Friday, July 21, 2006


Sea Ports

The country's oldest seaport is Haifa Port, built by the British in the early 1930s. Ashdod Port, further south on the Mediterranean coast, was opened in November 1965, replacing cargo operations in Tel Aviv. Eilat Port is Israel's only non-Mediterranean harbor (not shown in the
Since Israel is surrounded by Arab countries the seaports handle 98% of the country's import and export cargoes. In normal days, one quarter of the cargoes are handled by Haifa port. However, it has been closed since Hezbollah's rocket attack. All ships have been requested to dock outside the port or sail to Ashdod Port.

In addition the cargoes insurance price have risen from 0.025% to 0.5% (20 times higher!). The government is going to cover these expenses.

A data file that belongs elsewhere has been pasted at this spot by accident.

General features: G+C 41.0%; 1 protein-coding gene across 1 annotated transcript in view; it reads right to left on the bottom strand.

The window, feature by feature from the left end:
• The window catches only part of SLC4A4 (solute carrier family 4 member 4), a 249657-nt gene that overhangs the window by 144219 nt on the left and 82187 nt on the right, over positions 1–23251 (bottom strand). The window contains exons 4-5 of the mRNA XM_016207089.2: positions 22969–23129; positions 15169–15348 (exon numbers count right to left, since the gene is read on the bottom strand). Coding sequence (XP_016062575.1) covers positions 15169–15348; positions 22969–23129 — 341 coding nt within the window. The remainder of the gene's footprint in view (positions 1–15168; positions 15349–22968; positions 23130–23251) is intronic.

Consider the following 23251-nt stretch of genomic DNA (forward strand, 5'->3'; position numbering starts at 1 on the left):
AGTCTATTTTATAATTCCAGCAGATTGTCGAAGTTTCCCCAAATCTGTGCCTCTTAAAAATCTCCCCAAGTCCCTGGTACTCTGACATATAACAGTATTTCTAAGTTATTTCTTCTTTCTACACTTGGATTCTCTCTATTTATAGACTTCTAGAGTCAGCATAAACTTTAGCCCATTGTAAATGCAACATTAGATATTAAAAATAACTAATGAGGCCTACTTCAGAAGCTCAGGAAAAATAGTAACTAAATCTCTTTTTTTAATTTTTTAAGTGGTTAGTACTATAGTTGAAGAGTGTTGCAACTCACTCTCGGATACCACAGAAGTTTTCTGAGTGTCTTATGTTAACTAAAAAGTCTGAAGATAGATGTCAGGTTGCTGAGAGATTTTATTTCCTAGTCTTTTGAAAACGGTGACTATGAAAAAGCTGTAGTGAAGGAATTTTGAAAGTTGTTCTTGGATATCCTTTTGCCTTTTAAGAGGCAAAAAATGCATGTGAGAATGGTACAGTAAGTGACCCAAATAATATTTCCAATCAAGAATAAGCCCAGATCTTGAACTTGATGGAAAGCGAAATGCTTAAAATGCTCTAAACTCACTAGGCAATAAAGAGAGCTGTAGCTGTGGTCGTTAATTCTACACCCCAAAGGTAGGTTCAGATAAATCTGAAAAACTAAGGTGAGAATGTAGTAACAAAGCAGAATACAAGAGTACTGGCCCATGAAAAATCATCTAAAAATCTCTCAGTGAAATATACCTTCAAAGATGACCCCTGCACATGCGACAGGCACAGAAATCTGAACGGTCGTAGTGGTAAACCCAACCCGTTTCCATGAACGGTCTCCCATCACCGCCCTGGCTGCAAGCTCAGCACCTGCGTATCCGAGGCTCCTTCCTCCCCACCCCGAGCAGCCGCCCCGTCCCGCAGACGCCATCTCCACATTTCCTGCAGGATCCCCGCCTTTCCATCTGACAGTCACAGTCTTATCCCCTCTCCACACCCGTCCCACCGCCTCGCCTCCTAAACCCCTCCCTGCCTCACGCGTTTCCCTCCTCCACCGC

Israel's reaction to Hezbollah attacks (I would dare say) is moderate, given the fact that it practically shut down 25% of Israel's import/export capability.

By clicking the map you will see that the range from Lebanon to Haifa equals the range from Gaza strip to Ashdod (which handles three quarters of the cargoes) . If the Palestinians acquired Iranian weapons and target Ashdod port from Gaza – hell will break loose.

A more optimistic scenario is that someday in the future Gaza would have their own port and a railway connecting them to Jordan and Israel. This would be one of their main income source. Many cities around the world such as New York, London and Hong Kong became large trade center due to their port facilites and central location.

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